I’m reading William Morris’s excellent book Transformation: Healing Trauma with Acupuncture and Herbs. His breakdown of the three treasures and treatment methods for each is so clear, and really makes sense to me in terms of thinking about when to use flower and gem essences, when to use roots, and how to dose.
In Chinese medicine, our health rests on our store of the three treasures: Shen (spirit), Qi (vitality), and Jing (essence). [see here and here if interested for some other information about Jing.] But the interaction and balance between them is also important. At their root, the potential of the treasures is as follows: a flourishing spirit ensures you are living your truth and making decisions that enhance and contribute to your life’s good, if you have vitality (good Qi) it means you are able to enjoy physical pleasures and embodiment, and plentiful reserves of essence allow you to live a long and happy life, free of disease. The physicality of the three treasures also corresponds to the way that you treat them – Jing/essence is thick, sticky, black – it is the MOST YIN, the most earth — and therefore you treat it with large doses of roots, which are also often sticky and black, like fleeceflower root (He Shou Wu). The Qi/vitality is immaterial, but lies between Heaven and Earth – it is what animates the body, gives movement and force to the building blocks of essence, and therefore, says Morris, you treat it with the aerial parts of the plant that provide structure, the bark and branch. The Shen/spirit is the organizing principle of our individual self – as physically intangible as essence is form. As such, you treat spiritual depletion with the lightest parts of plants – their flowers – or their vibrations.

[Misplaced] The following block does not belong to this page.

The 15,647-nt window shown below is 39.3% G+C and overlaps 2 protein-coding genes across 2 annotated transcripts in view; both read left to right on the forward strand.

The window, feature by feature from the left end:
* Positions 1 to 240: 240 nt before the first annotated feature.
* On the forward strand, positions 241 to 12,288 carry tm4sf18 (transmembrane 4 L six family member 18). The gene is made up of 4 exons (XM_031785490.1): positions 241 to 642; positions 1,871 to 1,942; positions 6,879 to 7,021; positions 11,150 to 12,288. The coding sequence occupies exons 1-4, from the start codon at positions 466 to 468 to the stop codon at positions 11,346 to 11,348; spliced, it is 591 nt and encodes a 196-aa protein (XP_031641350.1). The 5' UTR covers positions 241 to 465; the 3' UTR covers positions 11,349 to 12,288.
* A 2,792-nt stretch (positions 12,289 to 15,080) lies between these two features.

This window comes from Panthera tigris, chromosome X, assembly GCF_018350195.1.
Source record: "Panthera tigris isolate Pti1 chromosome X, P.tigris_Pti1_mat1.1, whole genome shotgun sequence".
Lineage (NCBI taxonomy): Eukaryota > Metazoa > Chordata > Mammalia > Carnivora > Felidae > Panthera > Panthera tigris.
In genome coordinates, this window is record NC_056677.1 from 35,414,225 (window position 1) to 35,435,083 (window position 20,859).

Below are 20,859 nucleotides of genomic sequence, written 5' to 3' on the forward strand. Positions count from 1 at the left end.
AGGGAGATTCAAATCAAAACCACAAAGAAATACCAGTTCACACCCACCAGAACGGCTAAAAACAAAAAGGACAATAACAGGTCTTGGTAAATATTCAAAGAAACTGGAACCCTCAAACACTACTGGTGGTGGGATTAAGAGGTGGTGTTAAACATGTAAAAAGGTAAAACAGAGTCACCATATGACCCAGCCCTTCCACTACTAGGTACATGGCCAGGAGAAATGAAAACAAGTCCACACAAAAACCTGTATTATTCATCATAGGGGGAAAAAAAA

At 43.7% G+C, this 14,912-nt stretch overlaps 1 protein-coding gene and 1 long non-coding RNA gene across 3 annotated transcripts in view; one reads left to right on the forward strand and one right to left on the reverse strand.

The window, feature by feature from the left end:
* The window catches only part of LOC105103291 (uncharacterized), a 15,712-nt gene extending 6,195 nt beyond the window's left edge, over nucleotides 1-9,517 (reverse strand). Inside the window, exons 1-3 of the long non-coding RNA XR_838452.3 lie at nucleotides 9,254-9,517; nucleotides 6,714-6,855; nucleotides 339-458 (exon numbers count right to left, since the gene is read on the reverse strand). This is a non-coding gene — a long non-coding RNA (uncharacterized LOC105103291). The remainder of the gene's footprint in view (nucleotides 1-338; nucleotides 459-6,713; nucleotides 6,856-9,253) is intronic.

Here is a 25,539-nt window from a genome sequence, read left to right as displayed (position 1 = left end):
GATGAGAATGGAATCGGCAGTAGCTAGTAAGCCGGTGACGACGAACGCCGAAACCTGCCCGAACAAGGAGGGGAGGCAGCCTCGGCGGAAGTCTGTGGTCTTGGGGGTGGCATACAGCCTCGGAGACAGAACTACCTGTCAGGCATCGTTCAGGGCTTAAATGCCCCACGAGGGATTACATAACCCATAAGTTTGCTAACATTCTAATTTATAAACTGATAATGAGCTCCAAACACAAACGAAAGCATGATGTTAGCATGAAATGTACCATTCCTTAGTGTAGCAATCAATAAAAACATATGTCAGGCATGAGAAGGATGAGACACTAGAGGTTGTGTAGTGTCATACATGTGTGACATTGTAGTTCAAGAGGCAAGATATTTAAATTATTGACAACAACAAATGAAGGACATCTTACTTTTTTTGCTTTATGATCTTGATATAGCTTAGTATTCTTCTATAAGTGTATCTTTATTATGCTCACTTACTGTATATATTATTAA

Here’s a simplification of the chart from Morris’ book:
________cosmos weight dose plant depth
SPIRIT stars light small flower/leaf superficial
VITALITY sun med. med. bark/branch middle
ESSENCE moon heavy large root deep
As someone who has always responded strongly to flower essences, this makes so much hundreds of sense to me. It also somewhat erases all of the ridicule I have received in the past for having a sensitive enough nature to find such things powerful – I think that those of us who dwell more in the realm of spirit, and whose maladies and strengths spring from that realm – may take a long time to come to an acceptance and understanding of this way of being, because we are often drowned out by the harsh materiality of embodiment – we often don’t live very much in our bodies, we find bodily experience fearful (often due to trauma), and also fear Western medicine’s enthusiastic approach to poking and prodding – and Western medicine usually cannot help us, because our maladies spring from these more intangible plains.
At the same time, fortifying the vitality and essence can help to root someone whose constitution tends too much towards spirit – you know those people who often seem very scattered, find it hard to hold their attention on one thing at a time, find it hard to concentrate, and to connect – they may not be suffering from a spiritual malady, but in fact a lack of rooting – too much emphasis on Shen/spirit. And in turn they (we!) are all the more susceptible to the exacerbation of this pattern, because they usually turn to the more subtle remedies, neglecting to nourish their essence and vitality, which is needed in order to provide the spirit with a grounded home.
I feel as though Nettle tea has been the missing link for me – I’ve been working on spirit and essence for awhile now, but have only just started to incorporate a regular regimen for Qi/vitality, and it’s making ALL the difference. I wonder if the principle of treating the Kidneys is true for treating the Treasures in general – that you cannot just treat one aspect of them, but rather must bring them all into balance…
Susun Weed’s Nettle Tea recipe (follow her page for daily doses of gold) is the simplest and best thing for feeling vital and strong of spirit (leaf and branch!):
I pour a quart of boiling water over an ounce of dried nettle (that’s about one full cup) in a canning jar, screw a tight lid on the jar, and let it steep for at least four hours.